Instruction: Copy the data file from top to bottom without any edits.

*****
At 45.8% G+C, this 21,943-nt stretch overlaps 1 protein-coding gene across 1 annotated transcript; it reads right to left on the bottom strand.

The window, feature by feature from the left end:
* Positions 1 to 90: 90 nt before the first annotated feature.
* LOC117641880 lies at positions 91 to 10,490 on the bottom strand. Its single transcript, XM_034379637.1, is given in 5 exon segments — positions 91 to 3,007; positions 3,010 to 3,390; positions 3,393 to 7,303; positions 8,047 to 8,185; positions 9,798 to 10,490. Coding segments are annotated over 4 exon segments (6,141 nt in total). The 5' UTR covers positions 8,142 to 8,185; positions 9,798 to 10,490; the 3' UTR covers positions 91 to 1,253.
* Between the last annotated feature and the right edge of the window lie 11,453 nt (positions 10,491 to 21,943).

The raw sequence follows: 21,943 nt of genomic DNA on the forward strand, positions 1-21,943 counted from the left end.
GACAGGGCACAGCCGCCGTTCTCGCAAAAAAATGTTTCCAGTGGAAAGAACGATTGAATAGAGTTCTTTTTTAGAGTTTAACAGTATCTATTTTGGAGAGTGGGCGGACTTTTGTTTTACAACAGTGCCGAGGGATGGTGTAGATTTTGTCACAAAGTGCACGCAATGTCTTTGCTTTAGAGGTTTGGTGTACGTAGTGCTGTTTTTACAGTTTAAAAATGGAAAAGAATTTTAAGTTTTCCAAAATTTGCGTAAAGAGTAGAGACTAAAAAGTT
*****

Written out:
At 45.8% G+C, this 21,943-nt stretch overlaps 1 protein-coding gene across 1 annotated transcript; it reads right to left on the bottom strand.

The window, feature by feature from the left end:
* Positions 1 to 90: 90 nt before the first annotated feature.
* LOC117641880 lies at positions 91 to 10,490 on the bottom strand. Its single transcript, XM_034379637.1, is given in 5 exon segments — positions 91 to 3,007; positions 3,010 to 3,390; positions 3,393 to 7,303; positions 8,047 to 8,185; positions 9,798 to 10,490. Coding segments are annotated over 4 exon segments (6,141 nt in total). The 5' UTR covers positions 8,142 to 8,185; positions 9,798 to 10,490; the 3' UTR covers positions 91 to 1,253.
* Between the last annotated feature and the right edge of the window lie 11,453 nt (positions 10,491 to 21,943).

The raw sequence follows: 21,943 nt of genomic DNA on the forward strand, positions 1-21,943 counted from the left end.
GACAGGGCACAGCCGCCGTTCTCGCAAAAAAATGTTTCCAGTGGAAAGAACGATTGAATAGAGTTCTTTTTTAGAGTTTAACAGTATCTATTTTGGAGAGTGGGCGGACTTTTGTTTTACAACAGTGCCGAGGGATGGTGTAGATTTTGTCACAAAGTGCACGCAATGTCTTTGCTTTAGAGGTTTGGTGTACGTAGTGCTGTTTTTACAGTTTAAAAATGGAAAAGAATTTTAAGTTTTCCAAAATTTGCGTAAAGAGTAGAGACTAAAAAGTT